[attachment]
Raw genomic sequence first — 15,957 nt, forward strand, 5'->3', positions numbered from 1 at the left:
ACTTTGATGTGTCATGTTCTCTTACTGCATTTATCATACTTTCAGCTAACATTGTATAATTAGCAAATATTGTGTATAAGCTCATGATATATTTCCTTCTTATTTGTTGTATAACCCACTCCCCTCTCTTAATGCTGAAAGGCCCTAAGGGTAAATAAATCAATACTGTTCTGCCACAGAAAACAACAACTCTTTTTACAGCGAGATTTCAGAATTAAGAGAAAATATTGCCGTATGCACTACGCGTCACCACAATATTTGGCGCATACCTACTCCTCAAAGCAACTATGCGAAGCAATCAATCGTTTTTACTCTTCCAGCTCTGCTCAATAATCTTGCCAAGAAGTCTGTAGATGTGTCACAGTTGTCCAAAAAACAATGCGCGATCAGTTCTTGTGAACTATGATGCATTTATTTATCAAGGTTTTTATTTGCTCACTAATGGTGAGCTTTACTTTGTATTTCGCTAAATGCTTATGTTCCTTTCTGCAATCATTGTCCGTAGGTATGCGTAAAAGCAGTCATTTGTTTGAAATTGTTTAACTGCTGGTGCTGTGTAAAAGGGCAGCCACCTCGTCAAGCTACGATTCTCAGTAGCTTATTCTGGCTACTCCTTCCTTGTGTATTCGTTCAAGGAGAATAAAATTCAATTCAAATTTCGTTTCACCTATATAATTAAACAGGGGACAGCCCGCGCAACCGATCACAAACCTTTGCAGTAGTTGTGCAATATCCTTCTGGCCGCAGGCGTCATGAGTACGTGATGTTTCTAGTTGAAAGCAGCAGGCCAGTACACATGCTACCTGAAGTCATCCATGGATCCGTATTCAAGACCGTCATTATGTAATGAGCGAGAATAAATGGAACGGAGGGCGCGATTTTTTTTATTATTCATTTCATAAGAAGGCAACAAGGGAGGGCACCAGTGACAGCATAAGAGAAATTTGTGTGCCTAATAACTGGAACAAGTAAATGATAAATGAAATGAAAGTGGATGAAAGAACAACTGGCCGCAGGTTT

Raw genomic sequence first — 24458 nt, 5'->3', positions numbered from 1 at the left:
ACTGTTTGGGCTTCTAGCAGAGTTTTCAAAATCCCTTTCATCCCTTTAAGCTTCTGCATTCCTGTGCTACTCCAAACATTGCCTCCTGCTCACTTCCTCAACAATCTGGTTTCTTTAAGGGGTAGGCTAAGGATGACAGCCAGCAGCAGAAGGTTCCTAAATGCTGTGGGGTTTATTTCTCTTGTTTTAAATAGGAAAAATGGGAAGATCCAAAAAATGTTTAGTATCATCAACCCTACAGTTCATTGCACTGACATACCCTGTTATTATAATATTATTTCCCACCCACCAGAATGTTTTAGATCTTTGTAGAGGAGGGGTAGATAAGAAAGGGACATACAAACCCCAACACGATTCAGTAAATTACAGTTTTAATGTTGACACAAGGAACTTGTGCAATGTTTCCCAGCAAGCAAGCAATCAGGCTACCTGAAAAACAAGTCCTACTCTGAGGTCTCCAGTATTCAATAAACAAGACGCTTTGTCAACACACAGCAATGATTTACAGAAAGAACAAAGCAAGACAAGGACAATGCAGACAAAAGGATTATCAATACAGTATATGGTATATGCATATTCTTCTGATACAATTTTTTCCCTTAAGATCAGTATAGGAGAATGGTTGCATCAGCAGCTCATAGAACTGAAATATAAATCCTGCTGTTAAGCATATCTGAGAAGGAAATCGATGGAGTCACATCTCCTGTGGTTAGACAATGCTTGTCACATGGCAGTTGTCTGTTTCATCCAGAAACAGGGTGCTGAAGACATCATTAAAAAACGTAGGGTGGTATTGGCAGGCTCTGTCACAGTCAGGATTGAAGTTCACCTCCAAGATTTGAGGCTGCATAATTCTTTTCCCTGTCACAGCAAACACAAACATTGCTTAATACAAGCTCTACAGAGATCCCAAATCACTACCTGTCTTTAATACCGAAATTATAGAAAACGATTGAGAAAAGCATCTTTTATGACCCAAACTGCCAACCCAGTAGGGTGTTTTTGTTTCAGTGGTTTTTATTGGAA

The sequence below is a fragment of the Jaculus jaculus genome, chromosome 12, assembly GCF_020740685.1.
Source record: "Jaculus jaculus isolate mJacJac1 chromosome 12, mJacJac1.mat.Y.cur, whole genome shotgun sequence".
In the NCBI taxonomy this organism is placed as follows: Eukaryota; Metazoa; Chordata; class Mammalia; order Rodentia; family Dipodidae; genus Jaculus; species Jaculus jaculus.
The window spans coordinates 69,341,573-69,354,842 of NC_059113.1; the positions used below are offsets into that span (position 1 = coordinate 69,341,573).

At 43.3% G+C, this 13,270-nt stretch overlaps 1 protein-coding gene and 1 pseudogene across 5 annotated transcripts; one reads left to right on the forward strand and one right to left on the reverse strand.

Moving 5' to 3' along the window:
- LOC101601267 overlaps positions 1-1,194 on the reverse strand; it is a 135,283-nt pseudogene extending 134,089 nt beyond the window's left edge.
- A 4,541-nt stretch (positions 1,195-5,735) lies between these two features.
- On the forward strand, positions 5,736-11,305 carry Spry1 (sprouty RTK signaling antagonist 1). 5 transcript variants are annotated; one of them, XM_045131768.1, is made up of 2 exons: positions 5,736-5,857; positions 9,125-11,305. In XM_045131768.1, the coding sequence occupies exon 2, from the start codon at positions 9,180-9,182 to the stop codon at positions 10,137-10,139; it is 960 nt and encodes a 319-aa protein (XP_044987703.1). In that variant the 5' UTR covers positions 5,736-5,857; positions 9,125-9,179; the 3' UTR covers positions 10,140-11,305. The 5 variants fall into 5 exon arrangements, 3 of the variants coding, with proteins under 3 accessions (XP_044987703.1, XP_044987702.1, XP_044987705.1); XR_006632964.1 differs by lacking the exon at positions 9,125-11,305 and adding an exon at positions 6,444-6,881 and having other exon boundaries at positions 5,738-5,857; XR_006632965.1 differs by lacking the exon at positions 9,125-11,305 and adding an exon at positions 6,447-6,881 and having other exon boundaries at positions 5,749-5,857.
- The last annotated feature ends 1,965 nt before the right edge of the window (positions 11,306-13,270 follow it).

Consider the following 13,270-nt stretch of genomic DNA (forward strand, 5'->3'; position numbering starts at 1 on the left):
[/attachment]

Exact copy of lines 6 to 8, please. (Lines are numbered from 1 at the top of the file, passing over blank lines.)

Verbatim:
Source record: "Jaculus jaculus isolate mJacJac1 chromosome 12, mJacJac1.mat.Y.cur, whole genome shotgun sequence".
In the NCBI taxonomy this organism is placed as follows: Eukaryota; Metazoa; Chordata; class Mammalia; order Rodentia; family Dipodidae; genus Jaculus; species Jaculus jaculus.
The window spans coordinates 69,341,573-69,354,842 of NC_059113.1; the positions used below are offsets into that span (position 1 = coordinate 69,341,573).